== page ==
But the commute is still great: US office occupancy at just 22%

Across 10 major metros, numbers are falling; NY and Chicago among lowest

National /
Jan.January 29, 2021 06:15 PM
(iStock/Photo Illustration by Kevin Rebong for The Real Deal)

(iStock/Photo Illustration by Kevin Rebong for The Real Deal)

Office buildings across the U.S. are still pretty empty.

In 10 major metropolitan cities, the average number of office workers who returned to their desks fell to 21.7 percent on Jan. 20, according to a new report by Kastle Systems International. Many companies are still taking a wait-and-see approach as coronavirus vaccinations continue their slow pace. American Express this week told workers to operate from home until Labor Day.

In New York, occupancy fell to 12.9 on Jan. 20, from 14 percent the week before, the Kastle study found. Meanwhile, Manhattan’s office availability in the fourth quarter hit a record high of 14.3 percent, according to a recent report from Colliers International.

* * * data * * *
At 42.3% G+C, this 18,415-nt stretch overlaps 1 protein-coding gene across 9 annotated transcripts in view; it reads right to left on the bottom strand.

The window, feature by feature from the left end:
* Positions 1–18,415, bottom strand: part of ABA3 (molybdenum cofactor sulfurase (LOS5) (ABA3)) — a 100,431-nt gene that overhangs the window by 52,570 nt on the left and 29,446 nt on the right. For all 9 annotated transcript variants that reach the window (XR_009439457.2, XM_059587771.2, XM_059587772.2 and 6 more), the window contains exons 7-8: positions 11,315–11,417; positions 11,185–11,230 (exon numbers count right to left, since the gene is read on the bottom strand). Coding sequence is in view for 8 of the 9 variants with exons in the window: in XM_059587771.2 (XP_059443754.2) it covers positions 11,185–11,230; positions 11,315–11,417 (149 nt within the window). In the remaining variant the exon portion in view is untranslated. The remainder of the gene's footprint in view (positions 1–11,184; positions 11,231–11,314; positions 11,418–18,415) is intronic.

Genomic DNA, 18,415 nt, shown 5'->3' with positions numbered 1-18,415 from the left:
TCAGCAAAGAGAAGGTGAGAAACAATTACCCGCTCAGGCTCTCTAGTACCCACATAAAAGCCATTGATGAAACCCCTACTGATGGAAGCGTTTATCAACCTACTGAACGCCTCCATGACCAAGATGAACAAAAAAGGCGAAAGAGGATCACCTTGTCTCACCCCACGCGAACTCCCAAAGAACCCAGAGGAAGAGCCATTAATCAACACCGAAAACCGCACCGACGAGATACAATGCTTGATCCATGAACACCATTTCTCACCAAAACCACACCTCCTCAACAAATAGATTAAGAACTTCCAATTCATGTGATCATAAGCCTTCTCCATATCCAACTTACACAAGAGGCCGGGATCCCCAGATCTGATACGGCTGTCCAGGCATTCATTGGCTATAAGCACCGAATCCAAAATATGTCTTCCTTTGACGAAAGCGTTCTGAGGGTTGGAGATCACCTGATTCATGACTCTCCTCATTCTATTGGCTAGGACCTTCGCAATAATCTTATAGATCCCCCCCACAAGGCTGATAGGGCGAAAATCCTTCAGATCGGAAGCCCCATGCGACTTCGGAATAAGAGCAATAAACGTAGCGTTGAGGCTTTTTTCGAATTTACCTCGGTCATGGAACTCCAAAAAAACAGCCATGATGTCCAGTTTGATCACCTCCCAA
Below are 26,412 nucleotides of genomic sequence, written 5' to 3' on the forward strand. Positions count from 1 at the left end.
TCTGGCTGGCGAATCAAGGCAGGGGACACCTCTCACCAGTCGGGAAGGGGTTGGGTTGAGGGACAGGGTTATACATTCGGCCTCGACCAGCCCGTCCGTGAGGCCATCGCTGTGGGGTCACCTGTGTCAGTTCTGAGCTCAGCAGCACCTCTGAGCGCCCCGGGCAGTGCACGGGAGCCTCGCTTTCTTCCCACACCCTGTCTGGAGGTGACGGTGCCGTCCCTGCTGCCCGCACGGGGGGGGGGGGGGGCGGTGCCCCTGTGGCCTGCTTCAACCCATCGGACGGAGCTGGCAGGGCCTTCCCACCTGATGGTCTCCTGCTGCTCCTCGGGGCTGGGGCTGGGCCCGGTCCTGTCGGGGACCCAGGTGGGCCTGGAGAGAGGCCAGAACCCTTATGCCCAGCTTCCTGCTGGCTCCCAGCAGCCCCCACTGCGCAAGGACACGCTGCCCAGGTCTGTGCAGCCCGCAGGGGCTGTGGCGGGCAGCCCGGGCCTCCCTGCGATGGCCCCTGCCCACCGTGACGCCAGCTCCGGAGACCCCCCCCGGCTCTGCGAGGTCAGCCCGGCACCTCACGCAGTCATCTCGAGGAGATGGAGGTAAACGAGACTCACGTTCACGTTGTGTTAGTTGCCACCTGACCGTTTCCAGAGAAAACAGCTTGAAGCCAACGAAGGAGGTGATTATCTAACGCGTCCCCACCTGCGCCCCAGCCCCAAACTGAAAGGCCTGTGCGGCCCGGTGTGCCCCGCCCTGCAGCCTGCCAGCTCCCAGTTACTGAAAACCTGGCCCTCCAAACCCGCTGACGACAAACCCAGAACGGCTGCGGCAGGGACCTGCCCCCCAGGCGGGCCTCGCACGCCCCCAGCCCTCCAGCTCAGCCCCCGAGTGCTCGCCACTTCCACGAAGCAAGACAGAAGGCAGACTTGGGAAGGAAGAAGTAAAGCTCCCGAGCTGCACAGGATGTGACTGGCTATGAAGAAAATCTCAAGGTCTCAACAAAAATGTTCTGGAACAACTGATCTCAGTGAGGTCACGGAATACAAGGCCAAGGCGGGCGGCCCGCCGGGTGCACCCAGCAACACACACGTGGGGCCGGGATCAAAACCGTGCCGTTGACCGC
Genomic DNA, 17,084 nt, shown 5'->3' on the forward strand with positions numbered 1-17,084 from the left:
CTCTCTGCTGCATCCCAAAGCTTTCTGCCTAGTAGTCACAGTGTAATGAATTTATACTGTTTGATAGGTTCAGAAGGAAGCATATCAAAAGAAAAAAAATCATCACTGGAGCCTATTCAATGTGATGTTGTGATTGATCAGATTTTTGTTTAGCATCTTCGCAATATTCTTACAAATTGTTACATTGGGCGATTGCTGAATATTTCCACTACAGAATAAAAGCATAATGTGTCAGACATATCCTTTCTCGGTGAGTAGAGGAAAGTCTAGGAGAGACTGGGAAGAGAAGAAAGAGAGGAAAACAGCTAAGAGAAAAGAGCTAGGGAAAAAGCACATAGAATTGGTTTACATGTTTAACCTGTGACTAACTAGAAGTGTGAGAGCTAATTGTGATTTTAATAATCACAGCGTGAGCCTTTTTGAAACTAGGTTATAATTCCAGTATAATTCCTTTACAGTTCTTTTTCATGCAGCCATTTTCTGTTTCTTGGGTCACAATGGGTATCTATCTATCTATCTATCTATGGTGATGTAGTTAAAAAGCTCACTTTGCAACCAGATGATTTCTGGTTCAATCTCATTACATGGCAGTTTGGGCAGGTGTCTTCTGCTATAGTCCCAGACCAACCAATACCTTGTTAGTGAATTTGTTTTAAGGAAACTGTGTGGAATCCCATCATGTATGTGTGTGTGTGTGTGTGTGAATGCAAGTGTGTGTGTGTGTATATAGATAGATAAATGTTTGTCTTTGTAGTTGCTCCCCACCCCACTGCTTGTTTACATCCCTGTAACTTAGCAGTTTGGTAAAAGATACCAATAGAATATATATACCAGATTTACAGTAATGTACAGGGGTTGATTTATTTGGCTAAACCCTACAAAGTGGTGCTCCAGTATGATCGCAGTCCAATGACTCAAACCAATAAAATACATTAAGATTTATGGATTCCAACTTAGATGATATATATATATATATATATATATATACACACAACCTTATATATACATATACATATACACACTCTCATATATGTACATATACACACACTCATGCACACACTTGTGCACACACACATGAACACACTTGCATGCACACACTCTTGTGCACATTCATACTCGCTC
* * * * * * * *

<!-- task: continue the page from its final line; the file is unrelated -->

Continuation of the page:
In Chicago, which is suffering its own office market cataclysm, Kastle found that occupancy had dipped to 16.7 percent, from 18.5 percent the week before.

The lowest total of the 10 was in Washington, D.C., where just 10.2 percent of office buildings were occupied for the week of Jan. 20. That was a 9.5 percent fall from the 19.7 percent form the previous week.

Kastle calculated the percentages based on key fob and app access data compiled from employees in 2,681 buildings across 138 cities.

The situation was better in Texas. In Dallas, Houston and Austin, occupancy hit between 32 and 35 percent, making those the top three of the 10.

Still, all 9 of the 10 cities saw declines in occupancy from the previous week. The outlier was Los Angeles, which remained even at 26.4 percent.

The other three cities were Philadelphia, San Francisco and San Jose, California.

All is not lost, at least not for the workers. Some employees have cited working better from home. According to a survey from Edelman, 1 in 3 remote workers said they experienced an enhanced work-life balance.

In New York, real estate leaders, despite pushing for the return to the office, have admitted that there’s a long road ahead before things return to normal — or a new normal.






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